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ALS (amyotrophic lateral sclerosis), MS (multiple sclerosis)

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I am having muscle twitches all over, from under my eye, stomach. back, legs, arms, toes, and to my feet. I have had bladder problems since the birth of my second child, and also had hypothoridism. My thyroid has been working fine without medication for 2 years. I just had a test done a month ago, antibodies high and slight elevated t-3 on a reverse t3 test. I have been having twitches for 2 months now. I went to a neurologist 3 weeks ago and she did blood work, I am thinking all work was fine, I haven't heard anything. She did mention ALS, but said I didn't have anything to worry about. My physical neurology test was great. I have been reading a ton on ALS and the thought of having it scared me to death. I am having some tingeling in my right toes, foot and calf. I also have tingeling in my right fingers. I am using the computer a lot these days, I am in a masters' program online. I am wondering if the pain and tingeling in my leg could be from the sciatic and same idea with my fingers?? I am worried I have MS or AlS, What is your opinion?


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replied November 29th, 2006
Anxiety & Stress Answer A1810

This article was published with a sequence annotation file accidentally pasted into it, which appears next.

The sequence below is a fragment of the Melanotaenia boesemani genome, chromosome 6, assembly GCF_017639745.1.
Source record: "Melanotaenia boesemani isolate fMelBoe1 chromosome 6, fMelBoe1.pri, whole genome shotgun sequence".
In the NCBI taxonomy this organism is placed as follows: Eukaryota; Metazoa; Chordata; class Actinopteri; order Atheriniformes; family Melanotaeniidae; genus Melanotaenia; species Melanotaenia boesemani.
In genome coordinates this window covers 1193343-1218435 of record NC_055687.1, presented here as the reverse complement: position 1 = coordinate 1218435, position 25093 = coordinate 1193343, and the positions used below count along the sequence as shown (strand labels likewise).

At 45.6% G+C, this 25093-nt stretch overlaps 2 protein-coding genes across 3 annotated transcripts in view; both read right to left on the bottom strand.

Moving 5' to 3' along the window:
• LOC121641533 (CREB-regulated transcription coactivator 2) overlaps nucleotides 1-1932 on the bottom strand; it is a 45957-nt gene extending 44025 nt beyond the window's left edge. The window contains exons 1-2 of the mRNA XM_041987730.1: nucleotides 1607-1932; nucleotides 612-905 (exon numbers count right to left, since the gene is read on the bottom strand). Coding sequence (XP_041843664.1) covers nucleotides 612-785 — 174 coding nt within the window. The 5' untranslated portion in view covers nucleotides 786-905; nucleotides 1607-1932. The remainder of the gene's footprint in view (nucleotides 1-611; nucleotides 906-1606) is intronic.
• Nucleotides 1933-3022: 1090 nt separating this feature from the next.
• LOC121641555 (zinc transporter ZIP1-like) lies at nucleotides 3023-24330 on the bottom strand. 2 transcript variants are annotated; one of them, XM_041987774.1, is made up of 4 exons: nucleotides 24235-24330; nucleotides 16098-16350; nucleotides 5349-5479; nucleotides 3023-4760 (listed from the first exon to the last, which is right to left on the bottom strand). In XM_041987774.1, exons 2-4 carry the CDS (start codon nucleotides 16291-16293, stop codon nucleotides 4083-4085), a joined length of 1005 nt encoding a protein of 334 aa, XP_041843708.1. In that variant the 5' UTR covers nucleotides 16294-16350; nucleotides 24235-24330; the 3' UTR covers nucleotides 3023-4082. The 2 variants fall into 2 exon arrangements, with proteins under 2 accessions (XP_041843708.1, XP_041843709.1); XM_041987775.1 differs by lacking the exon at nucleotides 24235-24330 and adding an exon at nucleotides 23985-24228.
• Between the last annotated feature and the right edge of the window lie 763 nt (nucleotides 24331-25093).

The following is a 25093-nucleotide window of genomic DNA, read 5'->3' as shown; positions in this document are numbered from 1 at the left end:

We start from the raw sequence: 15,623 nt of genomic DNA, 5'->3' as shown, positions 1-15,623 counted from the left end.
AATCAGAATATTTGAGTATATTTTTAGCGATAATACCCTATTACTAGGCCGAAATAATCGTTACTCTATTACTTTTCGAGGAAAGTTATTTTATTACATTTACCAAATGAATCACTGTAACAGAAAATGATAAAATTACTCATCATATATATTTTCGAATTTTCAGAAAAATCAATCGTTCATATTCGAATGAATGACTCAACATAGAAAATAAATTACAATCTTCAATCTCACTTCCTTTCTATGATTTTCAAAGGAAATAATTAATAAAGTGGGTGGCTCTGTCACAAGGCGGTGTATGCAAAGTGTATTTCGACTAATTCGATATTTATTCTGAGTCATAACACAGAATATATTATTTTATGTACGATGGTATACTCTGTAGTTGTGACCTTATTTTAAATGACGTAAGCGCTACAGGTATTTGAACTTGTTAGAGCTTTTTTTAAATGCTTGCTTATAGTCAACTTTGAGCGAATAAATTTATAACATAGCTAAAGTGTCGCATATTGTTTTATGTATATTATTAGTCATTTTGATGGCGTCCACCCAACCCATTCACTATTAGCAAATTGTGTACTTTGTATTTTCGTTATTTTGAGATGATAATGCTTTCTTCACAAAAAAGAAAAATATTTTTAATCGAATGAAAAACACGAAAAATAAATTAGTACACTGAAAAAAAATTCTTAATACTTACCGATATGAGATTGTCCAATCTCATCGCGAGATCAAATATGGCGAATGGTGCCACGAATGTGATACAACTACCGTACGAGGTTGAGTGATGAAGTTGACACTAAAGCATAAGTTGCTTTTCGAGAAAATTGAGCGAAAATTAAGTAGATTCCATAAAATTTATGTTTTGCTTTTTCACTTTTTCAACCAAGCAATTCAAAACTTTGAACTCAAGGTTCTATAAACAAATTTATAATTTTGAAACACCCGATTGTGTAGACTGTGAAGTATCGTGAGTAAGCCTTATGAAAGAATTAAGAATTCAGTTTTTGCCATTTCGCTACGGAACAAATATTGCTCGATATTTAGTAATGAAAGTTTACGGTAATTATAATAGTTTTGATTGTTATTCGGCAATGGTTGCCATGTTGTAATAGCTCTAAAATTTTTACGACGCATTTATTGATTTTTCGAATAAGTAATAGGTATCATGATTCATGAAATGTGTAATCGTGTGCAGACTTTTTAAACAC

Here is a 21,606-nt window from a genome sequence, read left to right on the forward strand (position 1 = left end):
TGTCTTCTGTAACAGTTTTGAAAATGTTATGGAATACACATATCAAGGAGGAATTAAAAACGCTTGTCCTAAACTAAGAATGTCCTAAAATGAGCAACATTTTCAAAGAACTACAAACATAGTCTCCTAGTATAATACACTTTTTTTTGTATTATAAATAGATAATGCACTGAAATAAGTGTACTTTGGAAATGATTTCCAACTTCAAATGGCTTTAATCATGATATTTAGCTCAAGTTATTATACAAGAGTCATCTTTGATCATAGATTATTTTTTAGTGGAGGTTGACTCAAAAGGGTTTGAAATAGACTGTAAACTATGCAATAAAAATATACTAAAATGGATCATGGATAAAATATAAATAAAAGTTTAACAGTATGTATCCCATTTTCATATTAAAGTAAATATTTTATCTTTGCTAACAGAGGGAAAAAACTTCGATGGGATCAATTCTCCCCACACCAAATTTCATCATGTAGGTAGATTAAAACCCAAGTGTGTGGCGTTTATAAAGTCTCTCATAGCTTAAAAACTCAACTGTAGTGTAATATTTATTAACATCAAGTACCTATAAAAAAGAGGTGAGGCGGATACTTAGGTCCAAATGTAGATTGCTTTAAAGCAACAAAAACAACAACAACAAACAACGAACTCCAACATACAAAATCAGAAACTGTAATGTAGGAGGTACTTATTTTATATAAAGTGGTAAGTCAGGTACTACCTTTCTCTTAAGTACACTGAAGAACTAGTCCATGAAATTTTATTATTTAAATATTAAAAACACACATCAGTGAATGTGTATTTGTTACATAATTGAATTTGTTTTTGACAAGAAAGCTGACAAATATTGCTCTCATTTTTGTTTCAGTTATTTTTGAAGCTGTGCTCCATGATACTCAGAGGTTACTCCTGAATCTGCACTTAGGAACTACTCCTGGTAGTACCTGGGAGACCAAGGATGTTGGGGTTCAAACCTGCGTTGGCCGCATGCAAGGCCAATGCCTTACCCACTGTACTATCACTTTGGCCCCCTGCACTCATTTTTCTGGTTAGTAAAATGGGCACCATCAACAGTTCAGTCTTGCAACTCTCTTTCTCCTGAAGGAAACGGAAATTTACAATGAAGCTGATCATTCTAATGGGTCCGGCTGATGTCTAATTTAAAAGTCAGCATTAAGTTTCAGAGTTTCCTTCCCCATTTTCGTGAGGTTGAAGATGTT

Amyotrophic lateral sclerosis (ALS) affects the motor neurological system (part of the nervous system that controls the muscle contractions). During ALS, the nerve cells (neurons) in the brain and spinal cord responsible for muscle contractions die for unknown reasons. Degeneration of the motor nerves leads to muscle weakness and inability to perform movements of the extremities and the whole body. Senses (touch, smell, sight, hearing…) and cognitive functions (thinking, intelligence…) are not affected. ALS usually occurs after the age of 50 and is slowly progressive. Dominant symptoms in ALS are muscle twitching, cramps, weakness, atrophy, paralysis, disturbed movements… In time, the respiratory muscles can become affected and breathing can be disturbed; these conditions can lead to death. Diagnosis of ALS is established with neurological exams, electro-myo-graphy (EMG), and genetic tests. A CT-scan or MRI of the head and spinal cord, breathing tests and blood analyses should also be performed to exclude other diseases with the same symptoms.


Multiple sclerosis (MS) is autoimmune demyelinizating disease of the central nervous system (CNS). During MS, the immune system creates antibodies against the myelin covering of the nervous tracts in the brain. Lesions can affect any nerve’s tract, so any nervous function can be disturbed (motor, sensitive or cognitive). The severity and diversity of the symptoms during MS depend upon the number and localization of the brain lesions. People diagnosed with MS may experience periods of remission, but generally, MS is a progressive disease. MS is diagnosed with a CT-scan of the brain to visualize the lesions and a lumbar punition to detect anti-myelin antibodies in the cerebrospinal liquid.


According to your physical neurology test, both ALS and MS are almost excluded. You can request an EMG and CT-scan for a more relevant and accurate diagnosis. EMGs are also useful to examine the sciatic nerve. An X-ray of the vertebral spine can be also done to exclude spondylosis. You can visit a neurologist to perform these examinations. If everything appears ok, then anxiety may be a possible cause for your symptoms.



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